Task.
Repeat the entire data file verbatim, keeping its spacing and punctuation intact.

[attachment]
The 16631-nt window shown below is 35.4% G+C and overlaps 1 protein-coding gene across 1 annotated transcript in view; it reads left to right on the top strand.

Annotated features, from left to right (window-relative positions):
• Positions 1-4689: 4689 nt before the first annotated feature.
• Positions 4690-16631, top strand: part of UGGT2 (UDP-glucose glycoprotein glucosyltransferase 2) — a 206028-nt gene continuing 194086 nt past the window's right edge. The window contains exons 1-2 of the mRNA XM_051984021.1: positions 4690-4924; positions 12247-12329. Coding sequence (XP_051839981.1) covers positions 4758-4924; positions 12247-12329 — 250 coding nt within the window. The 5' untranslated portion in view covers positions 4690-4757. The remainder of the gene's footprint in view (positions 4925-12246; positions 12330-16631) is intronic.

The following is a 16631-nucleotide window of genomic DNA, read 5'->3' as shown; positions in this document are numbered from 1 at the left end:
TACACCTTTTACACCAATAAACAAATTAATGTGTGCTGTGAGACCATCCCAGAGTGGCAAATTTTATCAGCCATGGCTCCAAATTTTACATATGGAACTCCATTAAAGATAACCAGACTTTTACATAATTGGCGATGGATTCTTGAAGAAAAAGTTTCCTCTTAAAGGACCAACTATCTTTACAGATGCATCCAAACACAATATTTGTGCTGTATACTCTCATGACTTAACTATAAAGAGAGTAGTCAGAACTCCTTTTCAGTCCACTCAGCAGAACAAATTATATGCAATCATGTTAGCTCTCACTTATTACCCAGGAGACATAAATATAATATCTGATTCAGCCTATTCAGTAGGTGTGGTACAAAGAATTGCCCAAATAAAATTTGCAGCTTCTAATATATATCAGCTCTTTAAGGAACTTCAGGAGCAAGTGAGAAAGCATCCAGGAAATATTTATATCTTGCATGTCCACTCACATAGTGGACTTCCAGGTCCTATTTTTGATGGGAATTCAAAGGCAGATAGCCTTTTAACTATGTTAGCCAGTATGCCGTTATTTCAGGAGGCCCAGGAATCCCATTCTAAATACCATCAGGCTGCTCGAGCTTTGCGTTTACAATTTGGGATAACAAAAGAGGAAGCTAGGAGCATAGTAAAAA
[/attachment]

The 16631-nt window shown below is 35.4% G+C and overlaps 1 protein-coding gene across 1 annotated transcript in view; it reads left to right on the top strand.

Annotated features, from left to right (window-relative positions):
• Positions 1-4689: 4689 nt before the first annotated feature.
• Positions 4690-16631, top strand: part of UGGT2 (UDP-glucose glycoprotein glucosyltransferase 2) — a 206028-nt gene continuing 194086 nt past the window's right edge. The window contains exons 1-2 of the mRNA XM_051984021.1: positions 4690-4924; positions 12247-12329. Coding sequence (XP_051839981.1) covers positions 4758-4924; positions 12247-12329 — 250 coding nt within the window. The 5' untranslated portion in view covers positions 4690-4757. The remainder of the gene's footprint in view (positions 4925-12246; positions 12330-16631) is intronic.

The following is a 16631-nucleotide window of genomic DNA, read 5'->3' as shown; positions in this document are numbered from 1 at the left end:
TACACCTTTTACACCAATAAACAAATTAATGTGTGCTGTGAGACCATCCCAGAGTGGCAAATTTTATCAGCCATGGCTCCAAATTTTACATATGGAACTCCATTAAAGATAACCAGACTTTTACATAATTGGCGATGGATTCTTGAAGAAAAAGTTTCCTCTTAAAGGACCAACTATCTTTACAGATGCATCCAAACACAATATTTGTGCTGTATACTCTCATGACTTAACTATAAAGAGAGTAGTCAGAACTCCTTTTCAGTCCACTCAGCAGAACAAATTATATGCAATCATGTTAGCTCTCACTTATTACCCAGGAGACATAAATATAATATCTGATTCAGCCTATTCAGTAGGTGTGGTACAAAGAATTGCCCAAATAAAATTTGCAGCTTCTAATATATATCAGCTCTTTAAGGAACTTCAGGAGCAAGTGAGAAAGCATCCAGGAAATATTTATATCTTGCATGTCCACTCACATAGTGGACTTCCAGGTCCTATTTTTGATGGGAATTCAAAGGCAGATAGCCTTTTAACTATGTTAGCCAGTATGCCGTTATTTCAGGAGGCCCAGGAATCCCATTCTAAATACCATCAGGCTGCTCGAGCTTTGCGTTTACAATTTGGGATAACAAAAGAGGAAGCTAGGAGCATAGTAAAAA